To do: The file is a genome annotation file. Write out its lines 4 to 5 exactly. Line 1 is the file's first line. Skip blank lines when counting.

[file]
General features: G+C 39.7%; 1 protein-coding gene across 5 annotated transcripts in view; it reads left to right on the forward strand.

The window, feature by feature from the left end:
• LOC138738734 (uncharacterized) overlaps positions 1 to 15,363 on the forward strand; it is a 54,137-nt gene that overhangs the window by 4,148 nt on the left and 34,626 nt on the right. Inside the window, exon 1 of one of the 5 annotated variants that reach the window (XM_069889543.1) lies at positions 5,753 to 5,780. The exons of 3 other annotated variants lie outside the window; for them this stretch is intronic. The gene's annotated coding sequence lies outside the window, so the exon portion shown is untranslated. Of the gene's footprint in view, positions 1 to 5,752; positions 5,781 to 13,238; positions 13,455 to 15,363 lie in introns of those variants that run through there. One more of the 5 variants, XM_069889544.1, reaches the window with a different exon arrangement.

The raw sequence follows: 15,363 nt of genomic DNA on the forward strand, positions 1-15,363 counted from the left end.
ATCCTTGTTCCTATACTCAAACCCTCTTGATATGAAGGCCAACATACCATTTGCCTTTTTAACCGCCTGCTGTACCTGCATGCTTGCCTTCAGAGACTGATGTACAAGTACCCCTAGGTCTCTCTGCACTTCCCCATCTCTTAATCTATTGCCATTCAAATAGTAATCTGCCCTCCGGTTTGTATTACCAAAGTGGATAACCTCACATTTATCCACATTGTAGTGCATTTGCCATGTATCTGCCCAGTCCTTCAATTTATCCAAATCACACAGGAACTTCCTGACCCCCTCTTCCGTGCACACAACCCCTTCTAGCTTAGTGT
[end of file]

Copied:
The raw sequence follows: 15,363 nt of genomic DNA on the forward strand, positions 1-15,363 counted from the left end.
ATCCTTGTTCCTATACTCAAACCCTCTTGATATGAAGGCCAACATACCATTTGCCTTTTTAACCGCCTGCTGTACCTGCATGCTTGCCTTCAGAGACTGATGTACAAGTACCCCTAGGTCTCTCTGCACTTCCCCATCTCTTAATCTATTGCCATTCAAATAGTAATCTGCCCTCCGGTTTGTATTACCAAAGTGGATAACCTCACATTTATCCACATTGTAGTGCATTTGCCATGTATCTGCCCAGTCCTTCAATTTATCCAAATCACACAGGAACTTCCTGACCCCCTCTTCCGTGCACACAACCCCTTCTAGCTTAGTGT